Are you supplementing or substituting grass?

Friday, 27 May 2022

Supplementing cows only works if you are filling a genuine grass deficit and need to increase cow intakes.

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This is because for every kilogram of concentrate eaten, a cow eats less grass. In turn, this means that supplementing cows can soon turn into substitution, which loses control of pasture quality for the rest of the season.

Consultant Andre van Barneveld of Graise Consultancy, says that it’s hard to match second and third rotation quality grass with concentrates. At 12.0–13.0 MJ of metabolisable energy (ME), this leafy grass is a high quality, digestible feed. “If you have enough grass and grazing it means you are able to get good utilisation, there is no reason to be feeding more than 2 kg/cow/cake for optimum profitability,” he says. “The only reason is to chase output – but remember the saying, ‘production is vanity, profit is sanity’!”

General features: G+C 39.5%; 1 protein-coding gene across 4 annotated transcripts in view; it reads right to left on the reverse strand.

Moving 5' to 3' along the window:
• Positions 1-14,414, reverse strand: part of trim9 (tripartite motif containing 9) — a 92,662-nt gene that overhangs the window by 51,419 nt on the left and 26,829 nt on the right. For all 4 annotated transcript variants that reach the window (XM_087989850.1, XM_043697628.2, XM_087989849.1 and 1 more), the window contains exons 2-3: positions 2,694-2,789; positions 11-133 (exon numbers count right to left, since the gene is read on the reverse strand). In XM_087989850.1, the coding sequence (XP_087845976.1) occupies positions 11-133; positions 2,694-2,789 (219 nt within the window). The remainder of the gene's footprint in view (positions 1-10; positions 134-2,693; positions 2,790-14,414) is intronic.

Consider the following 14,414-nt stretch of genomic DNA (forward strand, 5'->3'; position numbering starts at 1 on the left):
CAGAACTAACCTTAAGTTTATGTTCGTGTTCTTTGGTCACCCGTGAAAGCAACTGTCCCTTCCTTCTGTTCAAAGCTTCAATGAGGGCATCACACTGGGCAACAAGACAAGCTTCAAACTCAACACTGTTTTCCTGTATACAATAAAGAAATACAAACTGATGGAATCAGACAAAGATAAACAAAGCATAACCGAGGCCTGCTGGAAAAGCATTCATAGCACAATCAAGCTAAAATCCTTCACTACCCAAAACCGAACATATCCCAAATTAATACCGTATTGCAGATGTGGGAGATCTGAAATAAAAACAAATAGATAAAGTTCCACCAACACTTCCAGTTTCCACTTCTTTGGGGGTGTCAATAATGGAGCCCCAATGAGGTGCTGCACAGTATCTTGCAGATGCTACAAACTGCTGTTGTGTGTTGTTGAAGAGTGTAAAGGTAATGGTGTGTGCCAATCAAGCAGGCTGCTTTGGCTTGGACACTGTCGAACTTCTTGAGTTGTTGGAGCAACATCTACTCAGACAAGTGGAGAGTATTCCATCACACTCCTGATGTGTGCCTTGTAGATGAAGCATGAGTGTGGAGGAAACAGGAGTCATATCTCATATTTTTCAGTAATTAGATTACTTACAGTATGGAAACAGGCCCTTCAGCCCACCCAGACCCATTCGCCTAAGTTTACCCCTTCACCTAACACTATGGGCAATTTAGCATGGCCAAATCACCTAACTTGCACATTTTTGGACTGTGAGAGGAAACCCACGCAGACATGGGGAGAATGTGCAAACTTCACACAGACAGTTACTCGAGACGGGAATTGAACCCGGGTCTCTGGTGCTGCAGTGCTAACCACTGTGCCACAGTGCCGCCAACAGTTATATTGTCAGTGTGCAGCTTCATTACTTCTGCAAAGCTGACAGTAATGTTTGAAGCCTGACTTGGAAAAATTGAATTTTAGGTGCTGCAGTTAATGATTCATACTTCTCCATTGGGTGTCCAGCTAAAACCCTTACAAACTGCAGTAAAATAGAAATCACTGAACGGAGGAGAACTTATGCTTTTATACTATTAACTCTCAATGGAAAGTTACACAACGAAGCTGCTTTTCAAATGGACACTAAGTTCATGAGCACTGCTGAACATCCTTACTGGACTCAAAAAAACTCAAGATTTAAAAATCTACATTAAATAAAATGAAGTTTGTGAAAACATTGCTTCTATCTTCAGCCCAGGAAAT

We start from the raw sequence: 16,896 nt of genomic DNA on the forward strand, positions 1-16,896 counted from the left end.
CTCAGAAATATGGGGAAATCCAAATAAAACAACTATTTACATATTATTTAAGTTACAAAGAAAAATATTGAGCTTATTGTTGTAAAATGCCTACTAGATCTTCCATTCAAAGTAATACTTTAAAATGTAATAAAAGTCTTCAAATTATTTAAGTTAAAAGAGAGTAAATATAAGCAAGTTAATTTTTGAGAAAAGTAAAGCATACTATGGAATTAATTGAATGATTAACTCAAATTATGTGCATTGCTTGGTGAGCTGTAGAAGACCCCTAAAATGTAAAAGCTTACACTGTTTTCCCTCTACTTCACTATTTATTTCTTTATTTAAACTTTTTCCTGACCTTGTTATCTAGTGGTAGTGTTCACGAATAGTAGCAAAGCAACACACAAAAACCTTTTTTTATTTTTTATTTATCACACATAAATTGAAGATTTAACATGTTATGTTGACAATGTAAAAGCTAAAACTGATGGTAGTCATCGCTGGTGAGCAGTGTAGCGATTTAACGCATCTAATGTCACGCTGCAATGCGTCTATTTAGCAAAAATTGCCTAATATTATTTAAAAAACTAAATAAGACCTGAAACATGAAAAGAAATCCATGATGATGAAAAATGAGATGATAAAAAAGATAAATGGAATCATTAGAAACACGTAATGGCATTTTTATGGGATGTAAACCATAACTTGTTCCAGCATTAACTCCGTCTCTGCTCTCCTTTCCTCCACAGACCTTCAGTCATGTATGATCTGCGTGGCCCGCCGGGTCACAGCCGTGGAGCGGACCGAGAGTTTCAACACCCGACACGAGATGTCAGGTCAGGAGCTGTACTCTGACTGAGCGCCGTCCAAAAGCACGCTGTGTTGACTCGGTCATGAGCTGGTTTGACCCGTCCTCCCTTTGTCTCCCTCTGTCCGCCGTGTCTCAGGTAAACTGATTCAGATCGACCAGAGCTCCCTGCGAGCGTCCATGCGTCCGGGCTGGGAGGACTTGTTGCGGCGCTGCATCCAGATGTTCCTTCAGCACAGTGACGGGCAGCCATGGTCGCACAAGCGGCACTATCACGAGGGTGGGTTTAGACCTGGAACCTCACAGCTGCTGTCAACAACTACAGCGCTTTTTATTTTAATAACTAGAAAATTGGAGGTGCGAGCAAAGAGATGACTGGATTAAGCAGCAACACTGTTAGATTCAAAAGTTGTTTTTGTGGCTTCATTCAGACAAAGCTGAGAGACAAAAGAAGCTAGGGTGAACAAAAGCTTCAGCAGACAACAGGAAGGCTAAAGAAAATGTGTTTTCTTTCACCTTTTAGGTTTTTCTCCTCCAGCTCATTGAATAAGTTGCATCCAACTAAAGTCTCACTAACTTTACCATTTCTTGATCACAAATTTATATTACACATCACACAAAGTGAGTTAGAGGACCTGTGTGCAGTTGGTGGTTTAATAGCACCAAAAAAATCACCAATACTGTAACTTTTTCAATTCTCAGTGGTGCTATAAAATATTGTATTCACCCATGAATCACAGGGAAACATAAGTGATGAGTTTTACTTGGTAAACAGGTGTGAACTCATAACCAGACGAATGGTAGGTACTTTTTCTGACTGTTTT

Another common reason for feeding concentrates is to ensure cows are fertile and that they can get back in-calf. However, Andre points out that well-managed pasture gives the cow what she needs: intakes of almost 18 kg DM/day are possible and can produce M + 30 litres/day, as well as maintain body condition score.

Feeding concentrates ultimately causes grass quality to deteriorate because cows leave higher residuals. The resulting lower ME of grass reduces milk output, which then requires concentrate to maintain it, setting up a bad circle. Then comes the temptation to graze high covers as a safe way of building grass ahead to ensure it doesn’t run out. “This has a dangerous impact on pasture and you could set yourself up poorly for the rest of the year,” says Andre. He believes that the actual cost of concentrate feeding (including direct and indirect costs) is 1.6 times the price of the cake.

 For more, read Andre van Barneveld’s article: Why are YOU feeding meal to the cows this spring?